Taiwan Ties In Focus As Ambassador Visits Massachusetts State House

Printed from: https://newbostonpost.com/2024/04/05/taiwan-ties-in-focus-as-ambassador-visits-massachusetts-state-house/

By Sam Doran
State House News Service

As Bay State and Taiwanese officials celebrated the 45th anniversary of the Taiwan Relations Act on Thursday, they reflected not just on geopolitics but on “limitless” possibilities for international trade expansion between the two states.

Taiwan is Massachusetts’s ninth or tenth largest trading partner, according to the Taipei Economic and Cultural Office in Boston. Ambassador Alexander Yui, Taiwan’s newly-seated representative in the United States, noted at a reception in Nurses Hall that the small country, just a third larger than this state, is a larger bilateral trade partner to the United States than India or Brazil.

Massachusetts was the first stop on Yui’s tour of the states since arriving in Washington, and he started his morning on Beacon Hill with a private meeting with Governor Maura Healey.

“It’s fitting that he chose Massachusetts, the birthplace of the American revolution, as his first visit outside of D.C.,” said Healey’s press secretary, Karissa Hand. “The Governor offered her condolences on the devastating earthquake that hit Taiwan earlier this week. They also discussed their shared commitment to free and fair elections, clean energy, and the strong business ties between our two countries.”

Yui reflected on the earthquake during a visit to the Massachusetts House of Representatives’ informal session. He called his nation “a very resilient island,” and said, “we learn from our past experiences, so we adapt, and we have taken better precautions for this tragedy.” The toll stands at around 10 casualties, he reported.

One of the priorities facing the new ambassador in Washington is legislation to avoid double-taxation. A U.S. Senate bill on that topic is summarized by the Congressional Budget Office as “intended to align the tax treatment of income in the United States and Taiwan with the typical treatment offered by the United States under bilateral tax treaties.”

“Once that passes,” Yui said, “it will invite more investments from Taiwan to the United States and vice-versa.”

The ambassador mentioned two semi-conductor manufacturing plants in Arizona, and added, “The opportunity in the United States is vast. And Massachusetts, why not? … The most important part is the brainpower and the human labor force, and you have it all here in Massachusetts.”

Taiwanese companies with operations in Massachusetts include Delta Electronics (Americas) Ltd. in Lowell, Axiom Technology, Inc. USA in Methuen, Segue Manufacturing Services, LLC in Billerica, Mediatek USA Inc. in Woburn, and Wpg Americas Inc. in Burlington and Andover, all dealing in areas like electric systems, semiconductors, and computer equipment.

Like many others, Yui also identified artificial intelligence as the next technological frontier.

“This is the advantage that you have, the labor force that you have, to prepare for the next industrial revolution, which is artifical intelligence. Taiwan is in the middle of it, and I’m sure that Massachusetts will also be an integral part of the new revolution,” he said.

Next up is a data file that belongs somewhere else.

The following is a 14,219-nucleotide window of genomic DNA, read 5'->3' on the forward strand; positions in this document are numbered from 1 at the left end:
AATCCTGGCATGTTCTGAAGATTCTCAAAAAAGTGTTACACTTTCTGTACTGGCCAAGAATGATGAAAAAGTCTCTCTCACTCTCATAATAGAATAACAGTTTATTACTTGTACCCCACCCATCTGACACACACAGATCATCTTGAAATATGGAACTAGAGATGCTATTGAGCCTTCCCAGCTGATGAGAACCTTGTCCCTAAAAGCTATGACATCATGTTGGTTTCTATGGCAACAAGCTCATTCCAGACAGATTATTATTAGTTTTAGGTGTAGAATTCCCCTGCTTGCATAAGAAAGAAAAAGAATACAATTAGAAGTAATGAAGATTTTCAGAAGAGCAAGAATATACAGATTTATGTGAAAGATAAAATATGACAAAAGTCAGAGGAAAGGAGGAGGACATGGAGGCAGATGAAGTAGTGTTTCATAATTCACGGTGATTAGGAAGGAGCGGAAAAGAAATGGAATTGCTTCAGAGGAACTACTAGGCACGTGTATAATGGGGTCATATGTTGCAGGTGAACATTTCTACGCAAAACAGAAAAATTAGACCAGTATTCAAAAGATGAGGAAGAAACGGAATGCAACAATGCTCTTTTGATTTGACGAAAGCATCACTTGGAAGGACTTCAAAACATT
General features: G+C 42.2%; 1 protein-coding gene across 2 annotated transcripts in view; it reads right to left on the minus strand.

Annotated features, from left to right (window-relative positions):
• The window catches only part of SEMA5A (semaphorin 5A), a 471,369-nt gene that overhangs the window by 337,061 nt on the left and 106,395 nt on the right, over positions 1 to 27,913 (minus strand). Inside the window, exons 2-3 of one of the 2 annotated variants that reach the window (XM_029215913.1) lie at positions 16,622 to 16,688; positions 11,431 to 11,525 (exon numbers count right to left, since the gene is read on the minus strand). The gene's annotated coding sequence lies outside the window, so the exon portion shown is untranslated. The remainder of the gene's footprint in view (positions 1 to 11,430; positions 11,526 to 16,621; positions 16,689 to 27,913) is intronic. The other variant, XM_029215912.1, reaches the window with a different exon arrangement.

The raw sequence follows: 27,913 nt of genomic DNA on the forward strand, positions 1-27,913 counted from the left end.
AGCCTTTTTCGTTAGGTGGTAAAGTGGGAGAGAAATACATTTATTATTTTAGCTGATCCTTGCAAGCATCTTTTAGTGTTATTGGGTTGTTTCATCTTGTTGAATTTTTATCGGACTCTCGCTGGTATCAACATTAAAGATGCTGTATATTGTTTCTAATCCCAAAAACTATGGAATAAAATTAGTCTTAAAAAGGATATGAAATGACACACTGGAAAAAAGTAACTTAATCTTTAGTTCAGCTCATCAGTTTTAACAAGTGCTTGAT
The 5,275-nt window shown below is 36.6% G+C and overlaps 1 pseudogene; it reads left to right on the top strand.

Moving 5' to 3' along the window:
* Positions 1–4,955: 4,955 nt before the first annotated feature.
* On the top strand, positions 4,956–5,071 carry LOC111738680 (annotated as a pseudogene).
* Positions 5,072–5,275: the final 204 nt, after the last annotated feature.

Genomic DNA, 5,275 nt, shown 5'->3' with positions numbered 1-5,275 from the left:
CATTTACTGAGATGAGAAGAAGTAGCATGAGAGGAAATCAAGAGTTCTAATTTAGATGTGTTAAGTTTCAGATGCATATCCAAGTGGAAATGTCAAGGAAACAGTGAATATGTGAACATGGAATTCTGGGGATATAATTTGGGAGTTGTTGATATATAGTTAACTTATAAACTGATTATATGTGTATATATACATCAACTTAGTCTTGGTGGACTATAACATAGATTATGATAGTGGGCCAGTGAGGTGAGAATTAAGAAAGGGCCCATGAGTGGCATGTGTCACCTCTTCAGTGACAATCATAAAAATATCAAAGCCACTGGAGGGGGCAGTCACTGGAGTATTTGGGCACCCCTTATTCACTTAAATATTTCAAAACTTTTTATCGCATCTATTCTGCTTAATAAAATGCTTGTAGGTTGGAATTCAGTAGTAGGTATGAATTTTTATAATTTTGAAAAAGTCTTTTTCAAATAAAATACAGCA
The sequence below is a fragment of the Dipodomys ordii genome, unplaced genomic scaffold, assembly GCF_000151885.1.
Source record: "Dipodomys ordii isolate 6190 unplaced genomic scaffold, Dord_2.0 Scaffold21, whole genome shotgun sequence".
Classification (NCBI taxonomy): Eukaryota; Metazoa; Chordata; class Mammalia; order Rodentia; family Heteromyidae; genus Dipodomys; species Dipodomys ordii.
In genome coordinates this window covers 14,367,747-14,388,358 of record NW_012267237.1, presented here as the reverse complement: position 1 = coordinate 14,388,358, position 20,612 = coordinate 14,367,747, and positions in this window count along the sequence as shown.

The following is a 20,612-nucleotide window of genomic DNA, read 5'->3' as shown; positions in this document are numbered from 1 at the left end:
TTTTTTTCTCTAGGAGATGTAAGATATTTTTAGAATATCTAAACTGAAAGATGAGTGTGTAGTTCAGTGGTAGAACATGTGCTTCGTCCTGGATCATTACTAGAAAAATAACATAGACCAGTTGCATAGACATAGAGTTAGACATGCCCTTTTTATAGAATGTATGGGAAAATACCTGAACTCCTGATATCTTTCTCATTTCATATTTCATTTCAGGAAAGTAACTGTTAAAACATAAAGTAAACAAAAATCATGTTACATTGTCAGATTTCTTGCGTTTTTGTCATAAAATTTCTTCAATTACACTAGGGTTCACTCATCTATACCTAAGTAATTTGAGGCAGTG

State Representative Sarah Peake (D-Provincetown), the House’s second assistant majority leader, was one of several lawmakers on hand for the reception in Nurses Hall. She recalled her trade trip to Taiwan with colleagues around 2019, and told State House News Service that she returned to Massachusetts “with a renewed admiration for the country and for the Taiwanese people.”

“I think it’s limitless,” Peake said of the capacity for expanded Taiwanese investment here. ” … We in Massachusetts have the people, the talent, and basically the geography for Taiwanese companies to continue to grow their business.”

The legislative delegation to Taiwan met the founder of E Ink, an electronic display company whose technology is used in Amazon Kindle screens. E Ink is just one company with property in Massachusetts, including a facility in South Hadley where it employs “several hundred people,” Peake said.

Tourism is another benefit — for both countries, state Representative Donald Wong (R-Saugus) said.

“When you go out on vacation as a tourist, you have to spend money for housing, to eat, and buy gifts. And we welcome all the tourists that they have, for both sides. In education, a lot of their students are coming here, and our students are going there. So parents have to visit their kids. … There’s so much that we can build on,” said Wong, a member of the Joint Committee on Tourism, Arts and Cultural Development.

Massachusetts House Speaker Ronald Mariano (D-Quincy) called Taiwan a “beacon of freedom in a stressed area,” referring to tensions with neighboring People’s Republic of China, where “everyone on the island lives with a certain degree of tension, as the bully next door threatens, rattles their sabre, flies jets overhead, all the intimidating things that a nation can do to another.”

“I truly have great admiration for what has been built there. I had the opportunity to visit. The changes that I have seen, in an economy that began hastily and under duress, is now one of the leading economies in the Asian Pacific. … We respect their right to freedom, and we will support that right. And we will work with them to make sure they stay in existence,” Mariano said.

Said Yui, the republic’s new ambassador in the states:  “Once you taste democracy, you don’t go back.”

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